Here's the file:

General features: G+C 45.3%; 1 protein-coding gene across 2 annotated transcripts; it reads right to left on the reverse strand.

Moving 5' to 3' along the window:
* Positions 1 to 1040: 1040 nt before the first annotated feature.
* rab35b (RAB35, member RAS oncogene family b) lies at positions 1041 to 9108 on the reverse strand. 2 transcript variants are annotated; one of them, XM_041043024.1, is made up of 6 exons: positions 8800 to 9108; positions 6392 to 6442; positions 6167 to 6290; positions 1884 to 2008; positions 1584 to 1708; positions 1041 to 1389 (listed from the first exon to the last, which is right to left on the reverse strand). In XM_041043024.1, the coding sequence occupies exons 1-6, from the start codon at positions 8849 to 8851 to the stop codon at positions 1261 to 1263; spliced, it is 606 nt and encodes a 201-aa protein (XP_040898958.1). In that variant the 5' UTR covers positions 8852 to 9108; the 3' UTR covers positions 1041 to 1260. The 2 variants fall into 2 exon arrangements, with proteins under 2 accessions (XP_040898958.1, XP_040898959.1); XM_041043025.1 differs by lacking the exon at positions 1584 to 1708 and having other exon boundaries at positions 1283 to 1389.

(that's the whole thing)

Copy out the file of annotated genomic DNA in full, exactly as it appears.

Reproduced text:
General features: G+C 45.3%; 1 protein-coding gene across 2 annotated transcripts; it reads right to left on the reverse strand.

Moving 5' to 3' along the window:
* Positions 1 to 1040: 1040 nt before the first annotated feature.
* rab35b (RAB35, member RAS oncogene family b) lies at positions 1041 to 9108 on the reverse strand. 2 transcript variants are annotated; one of them, XM_041043024.1, is made up of 6 exons: positions 8800 to 9108; positions 6392 to 6442; positions 6167 to 6290; positions 1884 to 2008; positions 1584 to 1708; positions 1041 to 1389 (listed from the first exon to the last, which is right to left on the reverse strand). In XM_041043024.1, the coding sequence occupies exons 1-6, from the start codon at positions 8849 to 8851 to the stop codon at positions 1261 to 1263; spliced, it is 606 nt and encodes a 201-aa protein (XP_040898958.1). In that variant the 5' UTR covers positions 8852 to 9108; the 3' UTR covers positions 1041 to 1260. The 2 variants fall into 2 exon arrangements, with proteins under 2 accessions (XP_040898958.1, XP_040898959.1); XM_041043025.1 differs by lacking the exon at positions 1584 to 1708 and having other exon boundaries at positions 1283 to 1389.